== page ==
Apple iTunes vs Apple Music: Will you lose all your music as Apple SCRAP iTunes app?

Wednesday - 05/06/2019 15:47
Apple Music: iTunes users can relax as all your music will remain (Image: Getty)
Apple Music: iTunes users can relax as all your music will remain (Image: Getty)
APPLE is replacing its iconic iTunes service with three new apps; Music, TV and Podcasts. So what will happen to all your music on iTunes after the move?

iTunes was introduced in 2001 with the release of the first Apple iPod, which transformed digital music. Digital music had until then existed in a culture in which pirate sites ruled and illegal downloading was rife. But by April 2004, when the iTunes store arrived in the UK, Apple has already legally acquired 85 million songs.

Now, after 18 years of music downloads, storage, and streaming, iTunes will be replaced in favour of three new and separate apps from the tech gaint dubbed Music, TV and Podcasts.

It appears iTunes will gradually be phased out with the introduction of Catalina, the new version of MacOS.

The trio of new Apple apps will then take over all of iTunes’ existing functionality.

And the music side of the service is being replaced in favour of an app simply titled Music.

Here is everything you need to know about Apple’s plans to transition you to its new Music app.

Apple iTunes Apple Music
Apple Music: iTunes users can relax as all your music will remain (Image: Getty)

 

Apple-Music-app
Apple Music: iTunes will be replaced in favour of Apple Music, (Image: Getty)


Will I lose my music when I migrate to Apple's new Music app?

Every song you’ve ever bought, ripped, uploaded or imported will already be part of Apple's new Music app after you upgrade from your current Mac OS version to Catalina.

And all the files that are already on your computer will remain in your library.

Apple will not remove anything you already own, however it will slightly reorganise where the files are found.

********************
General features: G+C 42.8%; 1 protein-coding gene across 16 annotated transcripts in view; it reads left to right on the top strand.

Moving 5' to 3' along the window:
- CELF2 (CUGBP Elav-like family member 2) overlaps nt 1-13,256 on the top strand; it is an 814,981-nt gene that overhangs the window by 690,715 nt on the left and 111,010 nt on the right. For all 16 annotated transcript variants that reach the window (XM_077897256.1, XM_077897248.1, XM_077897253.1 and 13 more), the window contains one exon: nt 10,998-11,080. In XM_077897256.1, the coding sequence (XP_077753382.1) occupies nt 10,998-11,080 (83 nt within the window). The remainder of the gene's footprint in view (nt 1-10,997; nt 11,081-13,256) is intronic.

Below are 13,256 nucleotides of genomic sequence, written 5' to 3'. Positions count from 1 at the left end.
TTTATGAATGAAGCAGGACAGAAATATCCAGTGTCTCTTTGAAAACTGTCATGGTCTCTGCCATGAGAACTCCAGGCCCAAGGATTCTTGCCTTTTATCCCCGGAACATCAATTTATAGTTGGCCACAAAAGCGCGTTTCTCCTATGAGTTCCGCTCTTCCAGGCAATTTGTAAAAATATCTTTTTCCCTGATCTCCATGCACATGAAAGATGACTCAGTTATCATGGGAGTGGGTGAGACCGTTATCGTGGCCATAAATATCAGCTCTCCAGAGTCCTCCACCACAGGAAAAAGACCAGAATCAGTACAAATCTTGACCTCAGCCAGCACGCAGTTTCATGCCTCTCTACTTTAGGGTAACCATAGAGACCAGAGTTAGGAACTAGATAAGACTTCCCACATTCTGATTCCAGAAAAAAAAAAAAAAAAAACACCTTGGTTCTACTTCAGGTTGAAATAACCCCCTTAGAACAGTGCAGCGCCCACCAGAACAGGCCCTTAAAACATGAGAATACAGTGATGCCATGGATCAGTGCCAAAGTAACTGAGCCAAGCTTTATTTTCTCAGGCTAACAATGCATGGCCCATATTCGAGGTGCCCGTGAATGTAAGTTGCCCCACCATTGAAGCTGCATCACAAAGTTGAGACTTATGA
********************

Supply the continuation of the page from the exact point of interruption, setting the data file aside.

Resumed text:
Users will also receive access to the same number of 50 million plus songs with Apple Music.

It is worth noting while Apple's new app is dubbed Music, this does not mean users will need to enroll in the firm's Apple Music subscription service to make use of it.

Fans will still be able to purchase individual songs and albums, as was possible on iTunes.
 

You will also retain the ability to burn CDs if you still posses an external CD drive and the necessary cables.

iTunes was the app used for backing up devices and syncing settings, and those capabilities will exist with Catalina, just not in Apple's new Music app.

These abilities will soon be found via the Mac’s Finder tool.

If you want to move music onto a device, you open one of your media apps, click and drag from your music library into the folder for your connected device, and it will transfer over.

Apple-Music-Ed-Sheeran
Apple Music: Apple plans to gradually transition users to its new Music app (Image: Getty)

 

Apple-Music
Apple Music is the American tech giant's music subscription service (Image: Getty)

Why Apple is shutting iTunes?

A consensus of industry insiders believe it is a smart move for Apple to shut down iTunes.

As the data backbone of iPhones and iPads, iTunes’ original purpose as a place to listen to and store music has been rendered all but obsolete.

This is especially the case with the rise of music streaming platforms such as Spotify and Apple Music.

How the transition will work is still to be confirmed but migrating downloaded media between the platforms should not prove difficult.

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 Keywords: Apple

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